Photo Courtesy of Chiara Goia
Kerala is the southernmost state on India’s western coast. A progressive socialist region—Kerala boasts of one of the highest literacy rates in the country—it's also one of the country's most beautiful, with a long sandy coastline, velvet green hills, and dense forests, all interpenetrated by the snaking channels and sweeping expanses of the backwaters. The state has a rich history and a tradition of hospitality, and it’s easy to slip right into the relaxed pace of life. The state capital, Thiruvananthapuram, is also known as Trivandrum; the popular city of Kochi is also known as Cochin.
Beaches, backwaters, and tea and spice plantations aside, there’s a lot of history to be enjoyed in Kerala. Stroll around Fort Kochi, the historic core of the city, and travel back to the time of spice traders and merchants along the lanes of Jew Town, past the Paradesi Synagogue. Visit the Santa Cruz Basilica and St. Francis Church, before heading to Mattancherry to enjoy the murals and temple art at Mattancherry Palace, a 1555 gift from the Portuguese to the Raja of Kochi. Kerala is home to some of the biggest temples in India and is a popular pilgrimage destination, with temples like the historic Sri Padmanabhaswamy Temple in Thiruvananthapuram, the Guruvayur Temple in Guruvayur, and Vadakkunnathan Temple in Thrissur.
Dance, music, and art are ingrained in the local way of life. Many Indian classical dance forms trace their roots to Kerala's waters. The most well-known of these are kathakali—a dance drama traditionally performed only by men—and the graceful, 16th-century form of mohiniattam, a temple dance performed only by women. Kerala is also known for its ancient practice of kalaripayattu, a dramatic martial art form that dates back 3,000 years; daily shows take place at the Cochin Cultural Centre in Kochi. Modern forms of artistic expression are also revered; Kerala’s film industry is famous for churning out Malayalam masterpieces and blockbusters, rivaling the Hindi film industry based out of Mumbai.
Three big influences dominate Kerala’s culinary culture: Hindu vegetarian preparations, which include the festive sadhya—a banquet of at least 20 dishes served on banana leaves—and popular rice-based snacks such as dosas and idlis; the Islamic influences of Malabar cuisine, known for its aromatic biryanis and flatbreads served with beef fry; and Syrian Christian flavors, with roast duck, stews, and crepes, as well as rich Christmas cakes. All three styles of cuisine make good use of coconut, both grated and in milk form. Seafood and root vegetables are also common, as are an assortment of homegrown spices.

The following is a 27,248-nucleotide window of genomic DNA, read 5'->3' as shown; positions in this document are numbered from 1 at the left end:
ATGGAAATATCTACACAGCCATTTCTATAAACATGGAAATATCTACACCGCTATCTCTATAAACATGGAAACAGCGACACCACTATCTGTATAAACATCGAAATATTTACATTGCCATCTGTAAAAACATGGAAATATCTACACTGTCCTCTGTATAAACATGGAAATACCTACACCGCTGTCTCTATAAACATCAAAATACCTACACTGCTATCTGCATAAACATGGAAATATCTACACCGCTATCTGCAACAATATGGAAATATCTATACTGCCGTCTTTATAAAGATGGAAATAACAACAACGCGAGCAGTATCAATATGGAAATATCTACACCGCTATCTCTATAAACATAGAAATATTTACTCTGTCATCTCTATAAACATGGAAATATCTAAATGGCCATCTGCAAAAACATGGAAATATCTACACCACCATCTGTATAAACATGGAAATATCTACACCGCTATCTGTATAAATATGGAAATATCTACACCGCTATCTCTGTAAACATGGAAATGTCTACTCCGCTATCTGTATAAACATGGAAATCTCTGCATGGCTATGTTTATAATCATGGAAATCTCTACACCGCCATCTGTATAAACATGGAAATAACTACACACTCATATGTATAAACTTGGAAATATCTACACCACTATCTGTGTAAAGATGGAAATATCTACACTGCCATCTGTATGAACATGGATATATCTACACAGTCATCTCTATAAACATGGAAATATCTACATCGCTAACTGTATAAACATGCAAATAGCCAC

Kerala isn’t a place where you stock up on soft cottons and colorful footwear. In Kerala, you stock up on metals: brass, bronze, copper, and gold. Ornate brass and copper vessels, statues, and idols are particular specialties. In addition, given the popularity of jewelry in the state, there’s a gold shop on every other street corner. Products made from coir, a coconut fiber, are also a big draw, and include masks, mats, and handbags. Other items to look for include wood carvings, elephant figurines, foot stools, and unique vintage items, including ornate furniture. Shipping can be arranged by most sellers, if necessary. If you prefer to travel light, buy a bag of fresh, homegrown spices.
The weather in Kerala is comfortable from late October to May; June to September is monsoon season. Kerala has three airports that serve international and domestic destinations: Kochi, Thiruvananthapuram, and Kozhikode. All foreign visitors require an Indian visa. You can get around in private taxis, or take tourist buses and trains for longer distances. Malayalam is the local language, but English is widely understood. Local transactions are made in the Indian rupee (INR); hotels, big stores, and restaurants accept credit cards, but smaller establishments might not. ATMs are widely available. Most bills include a service charge in lieu of tip; if this is not added, it's common to tip 10%. Electricity is 220 volts.